As of the census of 2010, there were 3,596 people, 1,501 households, and 979 families residing in the village. The population density was 1,780.2 inhabitants per square mile (687.3/km2). There were 1,659 housing units at an average density of 821.3 per square mile (317.1/km2). The racial makeup of the village was 91.9% White, 3.8% African American, 0.2% Native American, 0.5% Asian, 1.1% from other races, and 2.6% from two or more races. Hispanic or Latino of any race were 5.7% of the population.
There were 1,501 households, of which 32.2% had children under the age of 18 living with them, 46.2% were married couples living together, 14.9% had a female householder with no husband present, 4.1% had a male householder with no wife present, and 34.8% were non-families. 30.8% of all households were made up of individuals, and 13.6% had someone living alone who was 65 years of age or older. The average household size was 2.36 and the average family size was 2.96.
The median age in the village was 40.9 years. 23.5% of residents were under the age of 18; 7.7% were between the ages of 18 and 24; 24.1% were from 25 to 44; 29.4% were from 45 to 64; and 15.3% were 65 years of age or older. The gender makeup of the village was 46.4% male and 53.6% female.
As of the census of 2000, there were 3,721 people, 1,528 households, and 993 families residing in the village. The population density was 1,842.8 per square mile (711.2/km2). There were 1,605 housing units at an average density of 794.9 per square mile (306.8/km2). The racial makeup of the village was 92.66% White, 4.35% African American, 0.16% Native American, 0.40% Asian, 0.11% Pacific Islander, 0.67% from other races, and 1.64% from two or more races. Hispanic or Latino of any race were 2.74% of the population.
There were 1,528 households, out of which 33.3% had children under the age of 18 living with them, 48.2% were married couples living together, 13.5% had a female householder with no husband present, and 35.0% were non-families. 31.3% of all households were made up of individuals, and 13.2% had someone living alone who was 65 years of age or older. The average household size was 2.40 and the average family size was 3.04.
In the village, the population was spread out, with 26.1% under the age of 18, 8.2% from 18 to 24, 30.1% from 25 to 44, 21.4% from 45 to 64, and 14.2% who were 65 years of age or older. The median age was 36 years. For every 100 females, there were 87.2 males. For every 100 females age 18 and over, there were 82.5 males.
The median income for a household in the village was $48,015, and the median income for a family was $60,179. Males had a median income of $51,875 versus $27,696 for females. The per capita income for the village was $22,588. About 3.2% of families and 3.9% of the population were below the poverty line, including 6.5% of those under age 18 and 3.9% of those age 65 or over.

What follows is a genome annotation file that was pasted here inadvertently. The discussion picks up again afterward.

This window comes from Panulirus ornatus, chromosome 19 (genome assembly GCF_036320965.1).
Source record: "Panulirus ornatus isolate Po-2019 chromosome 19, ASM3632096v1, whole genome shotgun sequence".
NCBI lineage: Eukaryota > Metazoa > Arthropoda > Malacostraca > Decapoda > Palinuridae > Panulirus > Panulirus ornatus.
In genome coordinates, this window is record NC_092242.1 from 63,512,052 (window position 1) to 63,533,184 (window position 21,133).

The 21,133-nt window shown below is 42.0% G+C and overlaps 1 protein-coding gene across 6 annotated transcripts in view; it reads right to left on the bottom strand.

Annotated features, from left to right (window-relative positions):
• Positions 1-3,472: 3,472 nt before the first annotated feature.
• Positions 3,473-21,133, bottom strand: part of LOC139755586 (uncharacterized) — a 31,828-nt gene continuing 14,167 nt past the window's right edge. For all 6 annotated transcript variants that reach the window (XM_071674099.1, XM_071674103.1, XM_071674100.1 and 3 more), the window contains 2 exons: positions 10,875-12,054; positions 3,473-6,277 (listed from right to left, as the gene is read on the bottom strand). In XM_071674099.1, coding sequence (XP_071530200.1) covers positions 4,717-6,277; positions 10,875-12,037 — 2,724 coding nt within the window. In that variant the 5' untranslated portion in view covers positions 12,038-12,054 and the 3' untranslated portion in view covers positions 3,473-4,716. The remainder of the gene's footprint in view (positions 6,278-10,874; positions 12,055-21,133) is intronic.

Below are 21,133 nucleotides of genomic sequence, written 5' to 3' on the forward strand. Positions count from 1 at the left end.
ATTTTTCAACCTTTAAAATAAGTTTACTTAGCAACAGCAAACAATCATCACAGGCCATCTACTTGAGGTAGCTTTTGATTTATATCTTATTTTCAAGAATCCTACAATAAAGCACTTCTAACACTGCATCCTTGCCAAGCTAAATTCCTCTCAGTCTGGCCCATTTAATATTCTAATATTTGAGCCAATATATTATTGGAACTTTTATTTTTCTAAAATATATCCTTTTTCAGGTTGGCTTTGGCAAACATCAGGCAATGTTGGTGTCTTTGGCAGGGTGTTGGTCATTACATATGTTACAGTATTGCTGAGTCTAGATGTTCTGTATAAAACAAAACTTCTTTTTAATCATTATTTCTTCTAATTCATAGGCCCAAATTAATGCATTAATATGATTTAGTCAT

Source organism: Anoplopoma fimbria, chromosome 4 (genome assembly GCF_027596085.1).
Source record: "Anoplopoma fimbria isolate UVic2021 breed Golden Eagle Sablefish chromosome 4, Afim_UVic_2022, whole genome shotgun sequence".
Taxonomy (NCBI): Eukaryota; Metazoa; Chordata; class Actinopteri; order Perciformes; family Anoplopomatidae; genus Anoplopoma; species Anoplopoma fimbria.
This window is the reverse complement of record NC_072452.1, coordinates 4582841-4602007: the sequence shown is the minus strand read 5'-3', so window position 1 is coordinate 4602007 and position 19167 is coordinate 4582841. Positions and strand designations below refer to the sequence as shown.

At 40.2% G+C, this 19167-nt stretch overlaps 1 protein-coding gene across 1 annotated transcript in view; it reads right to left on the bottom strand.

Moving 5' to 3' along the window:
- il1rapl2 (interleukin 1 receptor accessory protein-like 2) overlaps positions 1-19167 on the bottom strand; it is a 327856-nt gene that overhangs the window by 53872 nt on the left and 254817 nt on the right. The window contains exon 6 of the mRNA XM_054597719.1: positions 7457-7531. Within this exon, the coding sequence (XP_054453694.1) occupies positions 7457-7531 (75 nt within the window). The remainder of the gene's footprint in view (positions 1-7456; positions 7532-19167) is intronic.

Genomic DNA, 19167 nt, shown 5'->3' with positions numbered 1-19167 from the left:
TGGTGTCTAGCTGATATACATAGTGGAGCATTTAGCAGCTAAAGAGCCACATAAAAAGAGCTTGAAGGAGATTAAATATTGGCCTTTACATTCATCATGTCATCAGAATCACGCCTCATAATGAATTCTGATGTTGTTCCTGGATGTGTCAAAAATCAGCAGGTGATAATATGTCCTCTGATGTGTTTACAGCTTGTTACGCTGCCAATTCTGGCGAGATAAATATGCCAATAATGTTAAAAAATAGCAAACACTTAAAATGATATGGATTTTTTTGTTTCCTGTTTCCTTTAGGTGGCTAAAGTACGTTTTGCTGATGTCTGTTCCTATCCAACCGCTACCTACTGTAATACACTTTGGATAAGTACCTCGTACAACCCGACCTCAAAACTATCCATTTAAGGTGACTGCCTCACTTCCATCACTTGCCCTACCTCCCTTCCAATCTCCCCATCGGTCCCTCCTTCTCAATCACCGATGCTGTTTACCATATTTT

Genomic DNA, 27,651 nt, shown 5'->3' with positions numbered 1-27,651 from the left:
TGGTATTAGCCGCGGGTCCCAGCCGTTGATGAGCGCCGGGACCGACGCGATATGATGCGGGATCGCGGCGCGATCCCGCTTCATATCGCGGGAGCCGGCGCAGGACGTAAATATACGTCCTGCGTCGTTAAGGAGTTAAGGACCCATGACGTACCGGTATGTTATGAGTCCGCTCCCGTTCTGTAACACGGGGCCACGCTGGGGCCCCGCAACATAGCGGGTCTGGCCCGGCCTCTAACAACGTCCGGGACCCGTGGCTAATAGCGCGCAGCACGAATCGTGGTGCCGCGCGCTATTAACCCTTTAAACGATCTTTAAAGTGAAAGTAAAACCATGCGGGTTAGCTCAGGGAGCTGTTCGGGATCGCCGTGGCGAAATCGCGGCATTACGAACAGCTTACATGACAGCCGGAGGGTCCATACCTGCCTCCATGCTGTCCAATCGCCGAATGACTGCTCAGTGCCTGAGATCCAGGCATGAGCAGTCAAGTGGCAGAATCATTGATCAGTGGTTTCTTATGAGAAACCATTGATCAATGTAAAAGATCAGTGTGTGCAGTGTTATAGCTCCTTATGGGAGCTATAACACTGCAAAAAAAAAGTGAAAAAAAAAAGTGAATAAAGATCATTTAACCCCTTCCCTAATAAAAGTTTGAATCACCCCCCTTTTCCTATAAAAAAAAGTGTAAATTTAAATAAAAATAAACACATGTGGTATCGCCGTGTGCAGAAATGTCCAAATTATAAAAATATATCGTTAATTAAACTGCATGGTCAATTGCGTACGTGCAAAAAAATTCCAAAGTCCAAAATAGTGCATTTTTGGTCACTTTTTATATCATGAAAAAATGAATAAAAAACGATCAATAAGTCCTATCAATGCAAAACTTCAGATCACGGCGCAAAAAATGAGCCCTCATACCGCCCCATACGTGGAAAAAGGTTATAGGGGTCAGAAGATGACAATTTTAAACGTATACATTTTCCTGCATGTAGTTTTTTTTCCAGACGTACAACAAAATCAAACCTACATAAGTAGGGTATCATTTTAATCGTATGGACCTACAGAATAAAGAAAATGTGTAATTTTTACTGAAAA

Romeo plays host to the annual Michigan Lavender Festival every summer, at the height of lavender season. Romeo also hosts a Michigan Peach Festival annually on Labor Day weekend. Started in 1931 to promote the local orchards, in the early 21st century, festival events include a 5K/10K run, a car show, three parades, craft show, Kidsfest, and carnival rides. A yearly Peach Queen is chosen to preside over events and represent Romeo. The Michigan Peach Festival is sponsored by the Romeo Lions Club fraternal organization.
Romeo also conducts the Romeo Zombie Walk, a food drive to aid homeless/needy veterans.
- Frank Bowerman, Major League Baseball catcher
- Harold Courlander, writer, folklorist, and anthropologist
- Jill Ritchie, actress
- Kid Rock, musician
- Ben Stephens, Major League Baseball pitcher
- Henry Stephens, lumber baron
- Tom Sharpe, drummer for Mannheim Steamroller and for Dennis DeYoung.
- "2019 U.S. Gazetteer Files". United States Census Bureau. Retrieved July 25, 2020.
- U.S. Geological Survey Geographic Names Information System: Romeo, Michigan
- "U.S. Census website". United States Census Bureau. Retrieved 2012-11-25.
- "Population and Housing Unit Estimates". United States Census Bureau. May 24, 2020. Retrieved May 27, 2020.
- "U.S. Census website". United States Census Bureau. Retrieved 2008-01-31.
- "The Macomb Daily: Breaking News, Sports, Business, Entertainment & Macomb County News". www.sourcenewspapers.com.
- "Romeo Historical Society".
- "US Gazetteer files 2010". United States Census Bureau. Archived from the original on 2012-01-25. Retrieved 2012-11-25.
- "Romeo Community Schools: Schools". Archived from the original on 2007-08-12. Retrieved 2007-10-22.
- "Census of Population and Housing". Census.gov. Retrieved June 4, 2015.
- "Home - Michigan Lavender Festival". Michigan Lavender Festival.
- Rakowicz, Erica (10 October 2015). "Mannheim Steamroller drummer to perform in hometown". Retrieved 30 January 2020.